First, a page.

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| Introduction | Area Waste Plan | Facilities | Campaigns | Events | Contacts |

Fife: Area Waste Plan

As part of the National Waste Strategy: Scotland, each Waste Strategy Area has gone through a process which has resulted in the formulation of an Area Waste Plan.

This Area Waste Plan is the way in which the Waste Strategy Area plan to deal with its waste in order to meet the targets set out in the EC Landfill Directive and to develop more sustainable methods of waste management.

Following is a short summary of the process that was undergone in Fife:

2001: Fife: The Options

In July 2001, Fife produced a paper that looks at the issues and options for waste management. It is available at www.sepa.org.uk/nws/areas. This paper outlines some of the waste management options that could be implemented in Fife.

Option 1: to maintain the current situation, which depends mostly on landfills, with some material collected from recycling banks and civic amenity sites.

Option 2: to meet the minimum requirements of the Landfill Directive by introducing a separate fortnightly collection of green waste from households.

Option 3: to construct an Energy from Waste plant, which would generate electricity through the burning of waste.

Option 4 - Do Maximum: to focus on waste minimisation. This option would involve:

  1. The introduction of charges for the removal of bulky items;
  2. building more civic amenity centres;
  3. the collection of recyclable and compostible wastes from households;
  4. the reduction of the size of the wheelie bins used by households to dispose of non-recyclable waste.
  5. the introduction of charges for the collection and disposal of certain types of waste;
  6. The construction of small heat and power plants that would use the non-recyclable waste. These could be situated near hospitals or industrial parks, so that the energy produced by them can be used locally;
  7. creating a Materials Reclamation Facility (MRF), where the recycables can be sorted and stored before they are transported to processing plants.

Options 5 and 6: to implement Option 4 in stages so that the considerable costs would not have to be borne all at once. Option 5 would incorporate steps 1 - 6. Option 6 would consist of steps 1 - 4.

Following public consultation on these options, a Draft Area Waste Plan will be drawn up.

SWAG has recently completed a consultation exercise in Fife. This involved face-to-face interviews with residents of Fife. It's aim was to find out about people's behaviour, attitudes and wants regarding waste. If you would like to see our report, click here.

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2002: Draft Area Waste Plan:

The Fife Waste Area Strategy Group (WSAG) has come up with a Draft Area Waste Plan. The Draft Plan is open for public consultation until the 28th of June, 2002. This means that you have a right to have your say - it is very important that you let the WSAG know what your opinions are, as they could influence the final Plan.

Click here to download the full text of the Draft Plan from the SEPA website. Please send your comments to:

John Harris
SEPA Glenrothes Office
Pentland Court
The Saltire Centre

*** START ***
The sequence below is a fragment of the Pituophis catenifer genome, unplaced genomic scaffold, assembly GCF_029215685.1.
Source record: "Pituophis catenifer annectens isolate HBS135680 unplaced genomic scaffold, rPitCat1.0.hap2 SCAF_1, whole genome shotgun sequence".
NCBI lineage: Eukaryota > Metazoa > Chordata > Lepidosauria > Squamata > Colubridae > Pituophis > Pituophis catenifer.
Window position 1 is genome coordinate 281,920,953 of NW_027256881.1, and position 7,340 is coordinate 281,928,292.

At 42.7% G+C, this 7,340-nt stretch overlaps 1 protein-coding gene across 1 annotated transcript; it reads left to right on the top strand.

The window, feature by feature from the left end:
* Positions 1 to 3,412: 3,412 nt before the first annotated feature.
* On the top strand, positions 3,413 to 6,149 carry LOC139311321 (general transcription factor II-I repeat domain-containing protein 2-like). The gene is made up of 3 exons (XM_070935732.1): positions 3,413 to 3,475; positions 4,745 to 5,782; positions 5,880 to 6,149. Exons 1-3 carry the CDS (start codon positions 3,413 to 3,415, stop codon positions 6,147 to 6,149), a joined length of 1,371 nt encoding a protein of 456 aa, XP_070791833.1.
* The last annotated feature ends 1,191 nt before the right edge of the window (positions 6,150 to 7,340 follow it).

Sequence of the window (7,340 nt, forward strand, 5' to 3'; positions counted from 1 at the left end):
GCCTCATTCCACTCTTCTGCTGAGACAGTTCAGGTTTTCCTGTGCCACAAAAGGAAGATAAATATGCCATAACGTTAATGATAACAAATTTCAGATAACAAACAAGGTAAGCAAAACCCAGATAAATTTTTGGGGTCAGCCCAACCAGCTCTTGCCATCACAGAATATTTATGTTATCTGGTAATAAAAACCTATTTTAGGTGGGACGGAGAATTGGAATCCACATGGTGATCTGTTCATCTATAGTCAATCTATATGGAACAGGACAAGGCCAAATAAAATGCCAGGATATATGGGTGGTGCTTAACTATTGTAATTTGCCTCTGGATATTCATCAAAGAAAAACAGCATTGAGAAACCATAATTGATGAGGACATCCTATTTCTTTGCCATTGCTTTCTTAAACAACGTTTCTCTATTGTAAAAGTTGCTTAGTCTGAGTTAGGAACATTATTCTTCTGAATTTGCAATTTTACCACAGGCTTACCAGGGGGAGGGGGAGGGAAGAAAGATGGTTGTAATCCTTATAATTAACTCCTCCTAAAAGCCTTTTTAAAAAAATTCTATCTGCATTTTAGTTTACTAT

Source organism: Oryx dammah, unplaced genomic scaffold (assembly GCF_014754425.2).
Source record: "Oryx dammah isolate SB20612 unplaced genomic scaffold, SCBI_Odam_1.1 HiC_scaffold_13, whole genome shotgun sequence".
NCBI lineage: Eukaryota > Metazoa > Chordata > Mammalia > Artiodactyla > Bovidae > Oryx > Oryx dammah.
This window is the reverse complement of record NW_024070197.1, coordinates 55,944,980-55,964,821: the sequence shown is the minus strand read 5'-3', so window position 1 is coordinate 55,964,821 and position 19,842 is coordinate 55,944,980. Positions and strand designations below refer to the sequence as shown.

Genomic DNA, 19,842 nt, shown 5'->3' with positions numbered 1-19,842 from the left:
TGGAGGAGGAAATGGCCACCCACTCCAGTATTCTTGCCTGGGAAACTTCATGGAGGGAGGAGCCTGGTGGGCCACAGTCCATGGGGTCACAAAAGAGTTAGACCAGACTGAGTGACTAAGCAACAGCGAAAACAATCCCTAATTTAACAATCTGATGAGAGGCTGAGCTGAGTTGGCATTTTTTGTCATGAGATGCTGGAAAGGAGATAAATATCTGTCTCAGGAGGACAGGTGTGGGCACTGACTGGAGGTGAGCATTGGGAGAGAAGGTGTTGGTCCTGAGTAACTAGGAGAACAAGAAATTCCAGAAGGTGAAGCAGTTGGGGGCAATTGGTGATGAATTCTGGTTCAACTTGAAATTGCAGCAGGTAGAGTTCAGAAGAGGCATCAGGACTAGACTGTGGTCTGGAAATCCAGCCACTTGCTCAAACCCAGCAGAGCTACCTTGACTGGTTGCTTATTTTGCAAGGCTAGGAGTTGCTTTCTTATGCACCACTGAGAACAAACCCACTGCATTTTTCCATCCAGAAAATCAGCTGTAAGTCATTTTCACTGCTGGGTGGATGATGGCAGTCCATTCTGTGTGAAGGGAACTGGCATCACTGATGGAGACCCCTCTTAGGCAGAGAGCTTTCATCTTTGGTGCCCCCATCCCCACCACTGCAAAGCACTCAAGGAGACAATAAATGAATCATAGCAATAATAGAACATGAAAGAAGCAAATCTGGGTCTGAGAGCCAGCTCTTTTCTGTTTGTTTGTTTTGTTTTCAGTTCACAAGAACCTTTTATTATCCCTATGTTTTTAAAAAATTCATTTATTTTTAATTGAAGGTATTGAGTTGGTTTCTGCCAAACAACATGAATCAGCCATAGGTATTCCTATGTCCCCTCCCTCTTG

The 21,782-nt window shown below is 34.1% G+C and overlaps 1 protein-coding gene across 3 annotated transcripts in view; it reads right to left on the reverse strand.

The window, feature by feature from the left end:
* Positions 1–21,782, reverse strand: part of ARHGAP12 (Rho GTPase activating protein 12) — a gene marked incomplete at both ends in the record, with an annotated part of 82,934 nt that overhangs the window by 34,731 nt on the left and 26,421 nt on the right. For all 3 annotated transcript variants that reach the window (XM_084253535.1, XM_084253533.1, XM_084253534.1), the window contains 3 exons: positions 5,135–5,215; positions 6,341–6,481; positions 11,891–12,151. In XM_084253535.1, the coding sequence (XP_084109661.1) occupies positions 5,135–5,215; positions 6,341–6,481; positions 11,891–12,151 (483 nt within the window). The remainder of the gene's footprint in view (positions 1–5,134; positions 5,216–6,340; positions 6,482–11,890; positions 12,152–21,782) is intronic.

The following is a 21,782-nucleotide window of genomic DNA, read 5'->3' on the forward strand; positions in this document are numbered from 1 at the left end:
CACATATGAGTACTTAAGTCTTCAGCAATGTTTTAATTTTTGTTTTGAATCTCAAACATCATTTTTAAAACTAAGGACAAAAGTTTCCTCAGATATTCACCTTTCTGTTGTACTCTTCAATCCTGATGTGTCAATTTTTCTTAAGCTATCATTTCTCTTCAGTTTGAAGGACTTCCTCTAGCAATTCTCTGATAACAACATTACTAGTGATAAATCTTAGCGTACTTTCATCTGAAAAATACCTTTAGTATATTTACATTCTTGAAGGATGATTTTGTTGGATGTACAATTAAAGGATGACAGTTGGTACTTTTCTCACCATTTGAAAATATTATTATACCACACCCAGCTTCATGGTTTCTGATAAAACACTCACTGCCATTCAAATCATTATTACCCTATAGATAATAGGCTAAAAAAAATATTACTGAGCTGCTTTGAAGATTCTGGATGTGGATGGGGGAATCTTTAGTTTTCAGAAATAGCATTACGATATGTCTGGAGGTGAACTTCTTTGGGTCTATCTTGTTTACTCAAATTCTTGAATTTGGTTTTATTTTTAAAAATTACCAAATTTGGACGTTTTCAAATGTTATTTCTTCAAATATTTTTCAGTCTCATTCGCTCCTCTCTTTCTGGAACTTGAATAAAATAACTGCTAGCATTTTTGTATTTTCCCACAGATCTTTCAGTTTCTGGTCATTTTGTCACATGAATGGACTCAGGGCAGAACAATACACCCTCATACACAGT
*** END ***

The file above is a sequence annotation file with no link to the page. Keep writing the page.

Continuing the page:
GLENROTHES KY6 2DA
Tel: 01592 776910
Fax: 01592 775 923

The Draft Plan concentrates mainly on Municipal Solid Waste (MSW). This is primarily because the targets set out in the EC Landfill Directive apply to the biodegradable portion of MSW.

Under the Landfill Directive, Fife will only be allowed to landfill 41,419 tonnes of waste per year by the year 2020.

The Draft Plan was formulated after the public was consulted on the options detailed above. Over 100 people took part in the consultation. It emerged that Option 4 ('Do Maximum') was the most popular, while Option 1 ('Current Situation') was the least favoured.

After the consultation exercise, assessed the environmental impacts of each option using a software package called WISARD. In this case also, Option 4 was determined as the most favourable. It was found to have the least impact on renewable and non-renewable resources, to cause the least amount of air pollution and waste production.

However, Option 3 ('Large Energy from Waste Plant') was found to cause the least water pollution.

Futhermore, Option 4 would create the most employment as well as producing the highest recycling and composting rates. However, it would also incur the highest financial cost.

It was therefore decided that the Best Practicable Environmental Option was to implement Option 4 in stages. The WSAG would begin with the implementation of Option 6. This would include the first 4 steps of Option 4. Following this, steps 5 and 6 would be implemented (Option 5), and finally the full Option 4.

The WSAG will be working with SWAG to develop and implement a waste minimisation strategy. A pilot Waste Aware Fife campaign will also be developed.

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2003: The Area Waste Plan

In summer 2002, we asked 500 residents of Fife what they thought of the draft Area Waste Plan. After this and other public consultation exercises, the final Area Waste Plan was published in March 2003.

Here are some of the targets it is aiming for:

  • more separate collections of recyclates from households;
  • 325 recycling centres / points by 2006;
  • another composting plant;
  • a Materials Reclamation Facility, where recyclates can be sorted and baled before they are sent on to reprocessors.

If you would like to read the plan, please click here to download it from the SEPA website.

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If you have any queries, please email us, or call 01786 471 333

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